Most Common Nutrient Deficiencies I See In My Practice
By Sarah Axtell, ND • June 18, 2015
Many patients come to me on a multivitamin. I am actually not a big fan of supplementing with multivitamins because they contain small amounts (and often poorly absorbed forms) of vitamins and minerals. Rather than supplement with multivitamin, I am an advocate of a colorful diet rich in vitamins and minerals (think color of the rainbow on your plate). And what you don’t get enough of in your diet, I recommend patients supplement with individual nutrients in which they are deficient-the best forms and adequate dosages of the nutrients of course. Most common deficiencies I see in my practice are:
Signs of magnesium deficiency:
- Irregular or fast heart beat
- Muscle cramps (Charlie horses!)
- Chocolate cravings
- Menstrual cramps
Food sources- Dark chocolate, tofu, black eyed peas, millet, red beans, beet greens, seeds, nuts, green leafy vegetables, buckwheat
Signs of zinc deficiency:
- White spots on fingernails
- Ridged nails
- Poor sense of smell or taste
- Decreased immunity
- Poor wound healing
- Poor appetite
- Hair loss
Food sources- Pumpkin seeds, red meat, potatoes, soy, oysters, legumes, wheat germ
Signs of B12 deficiency:
- Numbness and tingling
- Sore or inflamed red tongue
- Cracks at the corner of the mouth
- Mouth sores or ulcers
Food sources- Animal products, such as eggs, meat and dairy. Vegetarian source- nutritional yeast.
4. Vitamin D
Signs of vitamin D deficiency:
- Frequent illnesses/poor immune status
- Bone pain
Food sources- Tuna, dairy products, sardines, tuna, salmon, egg yolks all contain some vitamin D. But the best source is the SUN!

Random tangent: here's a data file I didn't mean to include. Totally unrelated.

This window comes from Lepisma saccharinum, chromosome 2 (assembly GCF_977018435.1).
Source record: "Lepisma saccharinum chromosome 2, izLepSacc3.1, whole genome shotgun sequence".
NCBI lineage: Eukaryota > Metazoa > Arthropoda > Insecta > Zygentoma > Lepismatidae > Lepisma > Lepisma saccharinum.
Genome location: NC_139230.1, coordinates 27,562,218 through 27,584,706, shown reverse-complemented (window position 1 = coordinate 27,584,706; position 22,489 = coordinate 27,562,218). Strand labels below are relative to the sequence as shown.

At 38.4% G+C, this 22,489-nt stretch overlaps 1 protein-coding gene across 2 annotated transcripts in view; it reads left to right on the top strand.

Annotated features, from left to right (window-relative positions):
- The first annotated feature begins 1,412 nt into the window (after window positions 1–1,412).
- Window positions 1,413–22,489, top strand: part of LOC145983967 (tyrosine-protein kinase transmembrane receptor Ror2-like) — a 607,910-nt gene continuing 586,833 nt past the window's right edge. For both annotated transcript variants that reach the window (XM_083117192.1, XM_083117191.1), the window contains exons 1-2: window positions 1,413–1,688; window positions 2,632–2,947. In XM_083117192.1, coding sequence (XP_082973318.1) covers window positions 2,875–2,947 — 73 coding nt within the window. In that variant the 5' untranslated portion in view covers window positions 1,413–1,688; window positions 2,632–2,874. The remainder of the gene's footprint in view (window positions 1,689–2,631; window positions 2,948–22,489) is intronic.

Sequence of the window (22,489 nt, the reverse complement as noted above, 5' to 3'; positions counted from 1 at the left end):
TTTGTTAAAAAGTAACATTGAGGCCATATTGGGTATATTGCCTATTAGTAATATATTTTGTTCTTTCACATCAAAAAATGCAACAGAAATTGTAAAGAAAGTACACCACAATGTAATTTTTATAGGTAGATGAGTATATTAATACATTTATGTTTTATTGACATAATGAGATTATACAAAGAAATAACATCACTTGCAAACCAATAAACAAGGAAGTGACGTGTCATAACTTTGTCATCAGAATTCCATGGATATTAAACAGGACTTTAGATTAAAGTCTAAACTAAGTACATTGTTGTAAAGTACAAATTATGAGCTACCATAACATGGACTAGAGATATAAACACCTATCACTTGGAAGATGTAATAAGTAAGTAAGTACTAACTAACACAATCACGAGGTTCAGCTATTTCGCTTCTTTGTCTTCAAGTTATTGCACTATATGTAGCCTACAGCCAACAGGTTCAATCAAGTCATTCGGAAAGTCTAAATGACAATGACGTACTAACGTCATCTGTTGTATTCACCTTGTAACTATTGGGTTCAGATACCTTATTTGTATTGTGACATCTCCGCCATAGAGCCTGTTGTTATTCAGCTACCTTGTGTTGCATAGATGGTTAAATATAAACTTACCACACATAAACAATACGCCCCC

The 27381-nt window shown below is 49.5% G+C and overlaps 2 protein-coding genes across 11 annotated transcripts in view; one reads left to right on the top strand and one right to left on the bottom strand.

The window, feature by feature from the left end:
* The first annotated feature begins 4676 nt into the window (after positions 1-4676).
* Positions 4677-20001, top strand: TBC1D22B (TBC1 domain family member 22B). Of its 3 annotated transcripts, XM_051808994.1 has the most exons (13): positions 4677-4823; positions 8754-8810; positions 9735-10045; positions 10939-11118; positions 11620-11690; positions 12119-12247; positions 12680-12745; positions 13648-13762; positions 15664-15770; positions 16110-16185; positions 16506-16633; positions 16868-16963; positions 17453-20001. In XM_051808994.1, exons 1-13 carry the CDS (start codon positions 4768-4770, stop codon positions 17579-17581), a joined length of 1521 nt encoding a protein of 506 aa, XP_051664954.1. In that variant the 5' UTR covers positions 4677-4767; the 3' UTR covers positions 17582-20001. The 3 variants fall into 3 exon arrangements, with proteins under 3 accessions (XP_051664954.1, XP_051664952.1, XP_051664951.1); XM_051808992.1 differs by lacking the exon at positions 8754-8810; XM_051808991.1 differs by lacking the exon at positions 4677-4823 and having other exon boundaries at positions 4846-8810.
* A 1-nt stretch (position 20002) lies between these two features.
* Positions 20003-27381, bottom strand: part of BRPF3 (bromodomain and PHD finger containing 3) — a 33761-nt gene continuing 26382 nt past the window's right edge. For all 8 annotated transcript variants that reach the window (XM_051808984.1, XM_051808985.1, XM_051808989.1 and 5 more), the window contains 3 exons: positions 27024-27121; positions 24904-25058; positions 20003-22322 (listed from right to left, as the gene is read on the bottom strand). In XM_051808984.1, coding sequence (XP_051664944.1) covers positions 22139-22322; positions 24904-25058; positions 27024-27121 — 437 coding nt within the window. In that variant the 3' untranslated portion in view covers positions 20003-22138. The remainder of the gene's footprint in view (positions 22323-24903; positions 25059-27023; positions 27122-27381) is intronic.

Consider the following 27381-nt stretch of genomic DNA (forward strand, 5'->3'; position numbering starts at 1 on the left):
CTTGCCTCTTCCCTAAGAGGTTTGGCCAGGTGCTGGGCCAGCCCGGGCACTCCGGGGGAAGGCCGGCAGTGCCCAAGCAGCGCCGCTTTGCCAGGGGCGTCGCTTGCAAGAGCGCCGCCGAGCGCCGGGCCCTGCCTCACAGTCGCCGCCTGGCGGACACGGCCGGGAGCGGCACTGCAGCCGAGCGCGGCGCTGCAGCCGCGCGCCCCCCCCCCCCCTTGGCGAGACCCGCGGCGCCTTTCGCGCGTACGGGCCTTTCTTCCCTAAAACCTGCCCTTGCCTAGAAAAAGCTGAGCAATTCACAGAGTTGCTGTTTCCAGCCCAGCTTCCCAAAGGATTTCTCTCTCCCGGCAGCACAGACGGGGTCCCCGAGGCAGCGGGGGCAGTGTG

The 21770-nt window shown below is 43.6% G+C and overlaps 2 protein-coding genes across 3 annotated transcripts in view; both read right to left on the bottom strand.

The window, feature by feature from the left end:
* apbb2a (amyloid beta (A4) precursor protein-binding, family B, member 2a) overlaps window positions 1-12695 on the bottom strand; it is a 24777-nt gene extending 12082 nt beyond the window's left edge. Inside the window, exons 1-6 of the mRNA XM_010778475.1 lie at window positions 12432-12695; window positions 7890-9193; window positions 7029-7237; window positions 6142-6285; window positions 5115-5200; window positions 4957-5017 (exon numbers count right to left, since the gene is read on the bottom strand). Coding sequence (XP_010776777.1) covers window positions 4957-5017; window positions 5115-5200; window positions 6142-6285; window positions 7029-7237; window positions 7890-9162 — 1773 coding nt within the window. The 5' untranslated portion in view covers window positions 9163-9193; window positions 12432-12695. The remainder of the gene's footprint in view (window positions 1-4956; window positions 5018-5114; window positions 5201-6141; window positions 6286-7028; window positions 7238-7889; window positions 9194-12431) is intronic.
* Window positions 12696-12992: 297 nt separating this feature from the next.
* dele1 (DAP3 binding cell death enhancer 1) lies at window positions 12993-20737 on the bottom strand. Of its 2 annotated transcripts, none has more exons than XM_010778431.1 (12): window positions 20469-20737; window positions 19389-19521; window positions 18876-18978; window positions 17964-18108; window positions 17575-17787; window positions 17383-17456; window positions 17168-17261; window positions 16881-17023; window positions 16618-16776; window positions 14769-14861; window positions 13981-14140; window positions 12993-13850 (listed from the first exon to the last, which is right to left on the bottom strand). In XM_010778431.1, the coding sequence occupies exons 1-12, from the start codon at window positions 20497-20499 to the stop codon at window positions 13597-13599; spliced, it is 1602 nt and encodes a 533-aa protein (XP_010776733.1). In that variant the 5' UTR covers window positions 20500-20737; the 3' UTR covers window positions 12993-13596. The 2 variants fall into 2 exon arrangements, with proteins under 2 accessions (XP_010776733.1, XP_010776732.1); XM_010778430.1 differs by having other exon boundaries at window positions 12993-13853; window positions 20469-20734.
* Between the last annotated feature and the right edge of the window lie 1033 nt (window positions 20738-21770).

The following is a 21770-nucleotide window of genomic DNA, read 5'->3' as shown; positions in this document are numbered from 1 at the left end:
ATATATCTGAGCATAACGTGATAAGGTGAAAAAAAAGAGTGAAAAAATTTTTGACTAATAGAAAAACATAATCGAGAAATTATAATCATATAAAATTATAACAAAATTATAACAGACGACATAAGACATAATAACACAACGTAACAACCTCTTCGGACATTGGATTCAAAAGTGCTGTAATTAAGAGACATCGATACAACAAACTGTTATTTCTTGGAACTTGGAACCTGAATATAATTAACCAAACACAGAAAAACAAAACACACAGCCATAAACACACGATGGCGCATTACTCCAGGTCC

5. Essential Fatty Acids (EFAs)
Signs of EFA deficiency:
- Excess ear wax, especially the dark wax
- Seborrheic dermatitis (forehead shiny & scaly, c yellow greasy look which extends into eyebrows, down nose, cheeks, chest
- Dry, brittle hair
- Itchy, dry skin
- Poor memory or cognition
Food sources- Salmon, sardines, walnuts, flaxseeds, chia seeds, hemp seeds
Testing for Micronutrient Deficiencies
Unfortunately, routine serum testing for micronutrients is inadequate. I recommend intracellular micronutrient testing.
I routinely test for micronutrient deficiencies in patients that struggle with fatigue, malabsorption/digestive issues (such as Crohn’s, IBS or Ulcerative colitis), and infertility. Once we have the results I can make recommendations on the most bioavailable form of the nutrient as well as appropriate dosages for supplementation and associated food sources.
Here is the micronutrient test I have found to be an invaluable part of my practice.
Editor’s Note: The information in this article is intended for your educational use only. Always seek the advice of your physician or other qualified health practitioners with any questions you may have regarding a medical condition and before undertaking any diet, supplement, fitness, or other health program.